As a dramatic book reviewer, Jenny motivates, educates, and entertains audiences with her unique interpretations of best-selling books in which she becomes the characters telling their real-life stories. For more than fifteen years, Jenny has been delighting audiences with her captivating style of storytelling. At the end of each review, Jenny also shares her current “favorite reads.”
Youtube–Bringing Books to Life:
List of Current Reviews:
Eight Books to Inspire, Intrigue, Entertain, Maybe Even Change You!
Get ready for this fast-paced, motivational, giant book review as Jenny dramatizes and distills fascinating stories and one-of-a-kind advice from 8 bestsellers, including Kirk and Anne Douglas, Lesley Stahl’s Becoming Grandma, Sheryl Sandberg’s Option B, Alan Alda’s If I Understood You, Would I have This Look On My Face? and MORE!
Ray & Joan: The Man Who Made the McDonald’s Fortune and the Woman Who Gave It All Away
Did you know that the first McDonald’s was actually an orange juice stand? And, despite Ray Kroc’s claim that he built the first McDonald’s in Des Plaines, IL in 1955, it’s simply not true! Otherwise, we’d be eating Big Kroc’s instead of Big Mac’s.
Let Jenny Riddle share more tidbits about Ray and Joan Kroc as she brings to life Lisa Napoli’s best-seller, RAY AND JOAN. Jenny, in the role of Joan Kroc, will give you many insights into the man who made the McDonald’s fortune and the woman (Joan) who gave it all away. Sure, Ray was a philanthropist who donated huge sums to medical research into diseases such as arthritis on the advice of his PR team! Hmmm. After Ray’s death, Joan gave away even huger sums to causes such as the anti-proliferation of nuclear weapons movement, the treatment of alcohol and AIDS, the establishment of Hospice Centers throughout the U. S., to name a few—and usually gifted anonymously. And what were Ray and Joan like as people?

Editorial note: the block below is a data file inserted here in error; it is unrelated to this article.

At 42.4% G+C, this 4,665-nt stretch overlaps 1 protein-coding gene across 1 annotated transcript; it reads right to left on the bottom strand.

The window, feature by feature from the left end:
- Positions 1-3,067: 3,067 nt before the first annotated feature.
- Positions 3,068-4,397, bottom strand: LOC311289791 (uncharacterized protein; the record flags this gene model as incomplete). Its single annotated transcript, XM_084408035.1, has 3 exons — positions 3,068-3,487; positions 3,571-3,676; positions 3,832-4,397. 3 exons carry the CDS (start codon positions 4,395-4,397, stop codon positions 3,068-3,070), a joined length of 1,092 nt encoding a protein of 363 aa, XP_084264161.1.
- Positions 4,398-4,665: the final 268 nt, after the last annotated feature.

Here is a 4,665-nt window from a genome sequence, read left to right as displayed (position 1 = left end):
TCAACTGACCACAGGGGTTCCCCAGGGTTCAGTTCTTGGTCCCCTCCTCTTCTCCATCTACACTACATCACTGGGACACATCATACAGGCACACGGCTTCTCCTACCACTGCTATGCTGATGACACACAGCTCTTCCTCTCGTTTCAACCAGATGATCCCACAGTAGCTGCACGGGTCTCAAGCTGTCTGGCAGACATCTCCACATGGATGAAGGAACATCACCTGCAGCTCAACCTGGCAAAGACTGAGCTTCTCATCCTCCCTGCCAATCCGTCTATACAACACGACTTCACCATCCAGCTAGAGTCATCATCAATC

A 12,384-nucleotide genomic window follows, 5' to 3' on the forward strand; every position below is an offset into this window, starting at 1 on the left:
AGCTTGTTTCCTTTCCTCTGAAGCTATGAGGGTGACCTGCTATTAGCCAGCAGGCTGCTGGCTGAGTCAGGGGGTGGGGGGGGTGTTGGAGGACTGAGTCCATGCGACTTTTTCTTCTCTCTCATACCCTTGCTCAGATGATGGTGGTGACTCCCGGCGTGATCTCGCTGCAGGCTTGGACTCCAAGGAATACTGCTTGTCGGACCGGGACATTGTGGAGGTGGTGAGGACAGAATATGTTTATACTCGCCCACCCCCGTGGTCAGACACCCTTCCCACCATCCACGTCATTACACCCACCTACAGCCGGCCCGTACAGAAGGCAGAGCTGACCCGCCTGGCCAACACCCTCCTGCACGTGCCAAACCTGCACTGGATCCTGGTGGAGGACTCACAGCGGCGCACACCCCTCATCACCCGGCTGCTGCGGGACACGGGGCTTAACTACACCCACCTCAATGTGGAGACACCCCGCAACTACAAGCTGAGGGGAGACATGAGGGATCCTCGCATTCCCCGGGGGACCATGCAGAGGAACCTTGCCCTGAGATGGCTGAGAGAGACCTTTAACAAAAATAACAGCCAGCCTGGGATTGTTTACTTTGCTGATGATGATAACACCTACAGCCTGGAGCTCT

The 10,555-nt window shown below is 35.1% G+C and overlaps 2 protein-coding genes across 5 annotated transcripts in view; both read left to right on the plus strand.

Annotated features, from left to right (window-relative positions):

Join Jenny for an entertaining and informative look into the lives of this power couple: RAY AND JOAN.
Mission Possible: True Grit–Then and Now (The Wright Brothers by David McCullough and Lab Girl by Hope Jahren)
The Wright Brothers’ determination to change history with their “flying machine” was unparalleled. Hope Jahren’s unwavering dedication to unlocking the wondrous “machines” of plants and trees is eye-opening and inspiring. In her new dramatic book review, Jenny brings these two amazing books to life. As Katherine Wright, Jenny shows Katherine’s steadfast devotion to her brilliant brothers, the positive influence of their close-knit family, and her brothers’ gifts of ingenuity, patience, and determination. As Hope Jahren, Jenny shares Hope’s remarkable journey to become a scientist, her single-minded dedication to her work, and her passion for revealing, in poetic and astonishing descriptions, the secret lives of plants. You will never look at a tree the same way again!
Find a Way by Diana Nyad
On September 2, 2013, at the age of sixty-four, Diana Nyad emerged onto the sands of Key West after swimming 111 miles, nation to nation, Cuba to Florida, in an epic feat of both endurance and human will, in fifty-three hours. Diana carried three poignant messages on her way across this stretch of shark-infested waters, and she spoke them to the crowd in her moment of final triumph:
- Never, ever give up.
- You’re never too old to follow your dreams.